The Human Microbiome Project has shocked the scientific community. It completely changes the way we understand how and why supplementing with probiotics is beneficial to the human digestive tract.
In 2007, after the successful conclusion of the Human Genome Project, the National Institute of Health launched a similar venture, The Human Microbiome Project, to map the human microbiome.
It has become one of the most researched medical subjects today. For those of us who have been advocating the therapeutic use of probiotics for years now, we have been well aware of the importance of probiotics and the health of our microbiota to maintain a well-functioning digestive tract.
With the scientific research associated with the Human Microbiome Project, finally, allopathic research is catching up. In fact, their recent findings leads to a revolution in the way we understand what probiotics do, how they function and how they contribute to human health.
For five years, scientists involved with the Human Microbiome Project have followed two hundred and forty-two healthy people, periodically sampling bacteria from their mouths, nasal passages, skin, and other places, on their bodies as well as in their bodies. Interesting too, is that in 2008, the European Commission and China joined the project, with what is called the Metagenomics of the Human Intestinal Tract Project, also known as MetaHIT.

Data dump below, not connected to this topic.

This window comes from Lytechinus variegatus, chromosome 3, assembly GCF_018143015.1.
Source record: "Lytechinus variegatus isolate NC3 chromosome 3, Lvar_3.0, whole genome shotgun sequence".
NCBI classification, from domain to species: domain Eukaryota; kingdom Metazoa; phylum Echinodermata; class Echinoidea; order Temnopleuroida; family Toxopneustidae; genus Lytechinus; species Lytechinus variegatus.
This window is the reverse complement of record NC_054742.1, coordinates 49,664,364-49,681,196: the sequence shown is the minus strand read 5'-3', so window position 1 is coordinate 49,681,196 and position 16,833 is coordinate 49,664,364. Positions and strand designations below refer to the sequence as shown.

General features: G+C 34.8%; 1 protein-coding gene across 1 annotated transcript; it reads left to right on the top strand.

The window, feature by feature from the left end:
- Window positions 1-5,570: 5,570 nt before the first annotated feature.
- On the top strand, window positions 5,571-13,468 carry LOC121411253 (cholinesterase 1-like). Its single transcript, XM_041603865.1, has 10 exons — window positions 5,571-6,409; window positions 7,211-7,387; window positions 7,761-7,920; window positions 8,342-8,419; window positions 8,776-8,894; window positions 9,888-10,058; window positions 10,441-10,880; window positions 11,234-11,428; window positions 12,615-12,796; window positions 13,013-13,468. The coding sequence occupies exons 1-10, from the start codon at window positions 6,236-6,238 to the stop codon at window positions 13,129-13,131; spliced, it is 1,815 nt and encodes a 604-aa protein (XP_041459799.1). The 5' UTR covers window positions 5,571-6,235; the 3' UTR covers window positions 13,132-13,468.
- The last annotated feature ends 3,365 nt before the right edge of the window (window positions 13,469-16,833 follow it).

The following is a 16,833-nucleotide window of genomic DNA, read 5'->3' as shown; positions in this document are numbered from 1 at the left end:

Computers have made it possible for researchers to purify the DNA contained in thousands of samples and to separate bacterial from human genes. This is because scientists now know how to identify human DNA. When they happen to discard it, genes from the microbiome remain. The initial results opened a surprising window to understanding more about the human body, with details like the fact that there are a vast range of microbes that colonize nearly every surface we have.
We know that most live in the gut, but many are also found in our mouths. One particular bacterium, Streptococcus mutans, has been found to be the main cause of tooth decay. When you eat sugar, Streptococcus mutans releases acid that corrodes the teeth. How about that!
What the Human Microbiome Revealed
The Journal of Genome Medicine published a review of the microbiome research in 2013. They found the human microbiome to be a very important factor in the life long role of maintaining good health. They found too, that the bacteria in the microbiome are very closely linked to both autoimmune and inflammatory diseases, including IBD.
Our microbial world is enormous. One study of a hundred and twenty-four people in Denmark and Spain found at least a thousand different species of gut microbes, although each person carried, on average, only a hundred and sixty species.